• @nbGU you could always use hairspray as a separation agent....



  • I have a Cubex Duo printer than came with an unheated white plastic build surface that I suspect is PP. It also came with a bottle of glue. I have used glue stick on it and found PLA and ABS stick to it just fine. It is a soft surface and easily damaged.



  • @nbGU said in Polypropylene build surface review:

    I looked into surfaces like print bite and saw people struggling with IR height sensor accuracy.

    hm it comes in yellow and black, matt and glossy, some of those should work with IR height sensor easily .. anyhow I personally like mechanical sensors as all the capacitive, inductive, optical ones I tried shown to be unreliable; so bltouch on some and piezo on others but never had any issues with them.

    as for printbite and any other surface, they have their manufacturers to advocate for them and do proper marketing, I'm just saying that compared that whats out there that's not that easily destroyed but a simple mistake like PP sheet would, PP is not bringing anything new to the table.

    I was rather surprised when they started pushing PP as a "universal print surface" 🙂 but hey, if it works for you 🙂

    Thanks for the heads up on PP filament adhesion. Do you know if I can reduce the adhesion to acceptable levels by lowering or turning off the heatbed?

    Just like any other adhesion - lift the head bit higher, drop the temp a bit and adhesion will be lower. The problem with PP is that it warps like a mother. You want good adhesion with the bed. Unfortunately, that kills the PP film quickly. Raft is rather good and safe option.

    Dunno how much exp. you have with PP and why you wanna use PP at all, but look at this image from 2009. for e.g.

    https://elco.crsndoo.com/rapman/img_1231.jpg
    https://elco.crsndoo.com/rapman/img_i236.jpg

    you see PP raft on PE surface, you see that even a rather small object (that head is 25-30mm wide, can't check exact measurements as my STL was removed from Thingiverse due to Disney asking them to, but it's approx 25-30mm) is trying to warp so much that it's ripping the raft from the surface.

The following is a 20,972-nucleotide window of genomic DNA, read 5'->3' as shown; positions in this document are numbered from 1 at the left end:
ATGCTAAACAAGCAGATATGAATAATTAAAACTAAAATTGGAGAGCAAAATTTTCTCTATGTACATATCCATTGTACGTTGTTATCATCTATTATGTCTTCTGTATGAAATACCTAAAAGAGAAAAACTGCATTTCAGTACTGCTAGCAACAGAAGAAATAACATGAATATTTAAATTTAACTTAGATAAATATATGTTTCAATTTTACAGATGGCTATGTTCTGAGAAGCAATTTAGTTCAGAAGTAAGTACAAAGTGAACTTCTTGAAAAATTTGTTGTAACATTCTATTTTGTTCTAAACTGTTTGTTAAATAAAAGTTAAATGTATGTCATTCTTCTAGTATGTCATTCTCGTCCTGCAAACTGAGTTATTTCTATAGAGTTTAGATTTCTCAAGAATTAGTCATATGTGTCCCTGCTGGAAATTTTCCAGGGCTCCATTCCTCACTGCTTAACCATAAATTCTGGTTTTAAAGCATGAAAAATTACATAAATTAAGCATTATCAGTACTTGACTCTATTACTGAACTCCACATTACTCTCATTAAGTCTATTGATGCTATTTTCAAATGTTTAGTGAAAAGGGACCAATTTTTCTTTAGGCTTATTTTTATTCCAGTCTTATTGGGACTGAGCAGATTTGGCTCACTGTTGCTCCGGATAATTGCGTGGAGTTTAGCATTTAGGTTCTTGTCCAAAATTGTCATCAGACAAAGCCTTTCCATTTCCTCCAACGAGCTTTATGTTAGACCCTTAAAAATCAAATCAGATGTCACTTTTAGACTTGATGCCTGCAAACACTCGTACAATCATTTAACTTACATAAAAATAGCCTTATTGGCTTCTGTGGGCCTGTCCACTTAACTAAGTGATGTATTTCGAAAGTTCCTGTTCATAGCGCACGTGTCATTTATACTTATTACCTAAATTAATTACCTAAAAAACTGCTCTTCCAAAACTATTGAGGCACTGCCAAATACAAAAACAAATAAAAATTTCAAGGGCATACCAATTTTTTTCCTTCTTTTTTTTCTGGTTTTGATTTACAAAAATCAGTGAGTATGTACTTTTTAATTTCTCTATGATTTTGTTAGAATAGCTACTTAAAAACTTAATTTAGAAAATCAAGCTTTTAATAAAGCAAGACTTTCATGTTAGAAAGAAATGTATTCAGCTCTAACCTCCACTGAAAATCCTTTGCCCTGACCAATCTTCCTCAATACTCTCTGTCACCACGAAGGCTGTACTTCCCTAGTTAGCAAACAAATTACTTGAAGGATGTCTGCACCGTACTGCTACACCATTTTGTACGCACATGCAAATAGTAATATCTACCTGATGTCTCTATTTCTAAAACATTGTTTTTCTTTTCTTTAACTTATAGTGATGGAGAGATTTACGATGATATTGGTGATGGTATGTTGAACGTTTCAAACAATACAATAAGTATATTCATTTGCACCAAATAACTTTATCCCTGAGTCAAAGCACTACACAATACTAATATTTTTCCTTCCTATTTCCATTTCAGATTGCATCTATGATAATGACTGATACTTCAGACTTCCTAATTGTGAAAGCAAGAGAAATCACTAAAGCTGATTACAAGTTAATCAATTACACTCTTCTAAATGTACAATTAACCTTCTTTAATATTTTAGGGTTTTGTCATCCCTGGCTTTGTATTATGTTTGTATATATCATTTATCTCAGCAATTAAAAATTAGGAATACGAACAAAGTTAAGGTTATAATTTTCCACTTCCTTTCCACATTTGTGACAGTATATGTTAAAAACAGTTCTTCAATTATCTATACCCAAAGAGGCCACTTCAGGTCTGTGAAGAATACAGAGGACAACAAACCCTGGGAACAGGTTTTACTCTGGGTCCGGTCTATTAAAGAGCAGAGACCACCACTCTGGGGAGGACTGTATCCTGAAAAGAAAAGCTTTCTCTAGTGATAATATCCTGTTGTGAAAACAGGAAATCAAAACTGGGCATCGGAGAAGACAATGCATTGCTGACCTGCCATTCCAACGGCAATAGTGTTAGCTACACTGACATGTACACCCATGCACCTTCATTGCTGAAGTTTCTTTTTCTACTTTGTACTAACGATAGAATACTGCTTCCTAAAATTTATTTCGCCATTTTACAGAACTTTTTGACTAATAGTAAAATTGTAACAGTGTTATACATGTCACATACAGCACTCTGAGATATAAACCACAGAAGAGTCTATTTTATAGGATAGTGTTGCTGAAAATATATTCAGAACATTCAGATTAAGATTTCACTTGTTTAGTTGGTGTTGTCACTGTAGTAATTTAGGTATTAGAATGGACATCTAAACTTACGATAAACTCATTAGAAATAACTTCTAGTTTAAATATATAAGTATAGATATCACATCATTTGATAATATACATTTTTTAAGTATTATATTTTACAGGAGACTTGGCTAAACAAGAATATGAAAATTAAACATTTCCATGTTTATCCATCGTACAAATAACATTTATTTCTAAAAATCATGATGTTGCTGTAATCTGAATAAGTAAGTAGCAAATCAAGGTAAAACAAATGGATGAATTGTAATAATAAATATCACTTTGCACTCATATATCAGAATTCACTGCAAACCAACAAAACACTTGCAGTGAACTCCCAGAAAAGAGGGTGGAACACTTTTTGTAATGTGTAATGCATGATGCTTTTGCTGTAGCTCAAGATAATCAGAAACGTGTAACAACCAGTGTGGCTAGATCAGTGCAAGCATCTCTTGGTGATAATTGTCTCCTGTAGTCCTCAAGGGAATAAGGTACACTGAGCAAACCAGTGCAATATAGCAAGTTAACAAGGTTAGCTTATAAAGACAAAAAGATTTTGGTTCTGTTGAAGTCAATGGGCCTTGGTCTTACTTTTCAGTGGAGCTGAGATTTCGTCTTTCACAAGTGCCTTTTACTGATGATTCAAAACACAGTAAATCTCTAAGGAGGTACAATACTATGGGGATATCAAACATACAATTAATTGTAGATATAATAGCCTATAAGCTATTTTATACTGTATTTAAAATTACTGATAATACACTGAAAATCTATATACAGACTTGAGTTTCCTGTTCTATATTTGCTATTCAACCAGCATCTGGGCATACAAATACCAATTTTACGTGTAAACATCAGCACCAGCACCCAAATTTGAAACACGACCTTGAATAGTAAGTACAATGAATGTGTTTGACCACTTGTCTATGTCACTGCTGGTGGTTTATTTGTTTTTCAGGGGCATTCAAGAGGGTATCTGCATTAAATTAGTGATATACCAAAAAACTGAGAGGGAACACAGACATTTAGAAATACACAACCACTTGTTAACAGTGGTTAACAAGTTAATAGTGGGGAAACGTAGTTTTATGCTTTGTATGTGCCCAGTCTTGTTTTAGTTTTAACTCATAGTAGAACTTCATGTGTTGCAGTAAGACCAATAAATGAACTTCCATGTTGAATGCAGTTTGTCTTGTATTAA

Somewhere around 2010 Kai Parthy suggested printing on carpet tape and that changed everything for me. The average two side sticky TESA carpet tape (so not the foamy double sided sticky tape but that thin 0.1mm tape sticky on both sides, they sell it as carpet-tape as you'd use it to stick edges of your carpet to your floor so it does not lift or allow carpet to move .. ). You stick the carpet tape to whatever your print surface is (directly on aluminium surface in my case) and you print directly on the carpet tape. Tape is sticky enough to hold on to PP/PE, the tape and the glue survive 70C bed temp without a problem and 210-220C of nozzle for the first layer. Tape is for single use only of course but is cheap enough that it's not a big deal. Tape is strong enough you can even print 65mm long mendel leg in PP on non-heated (cold) bed without warping!!!



  • @arhi I must admit I was expecting the PP build plate to be poor at best for most materials but I think its brilliant, and cheap enough that I don't mind replacing it if I damage it.

    Thanks for the tips, I'll do the usual tuning to dial in the PP but be sure to start on the side of not sticking enough.

    I do a lot of prototyping both through my day job and on the side, I'm sure PP will come in handy at some point (living hinges for example). Im basically just trying to add as many materials options as I can, and to do this without the need for multiple different build plates or to have to use adhesives, tapes, hairspray etc.


Log in to reply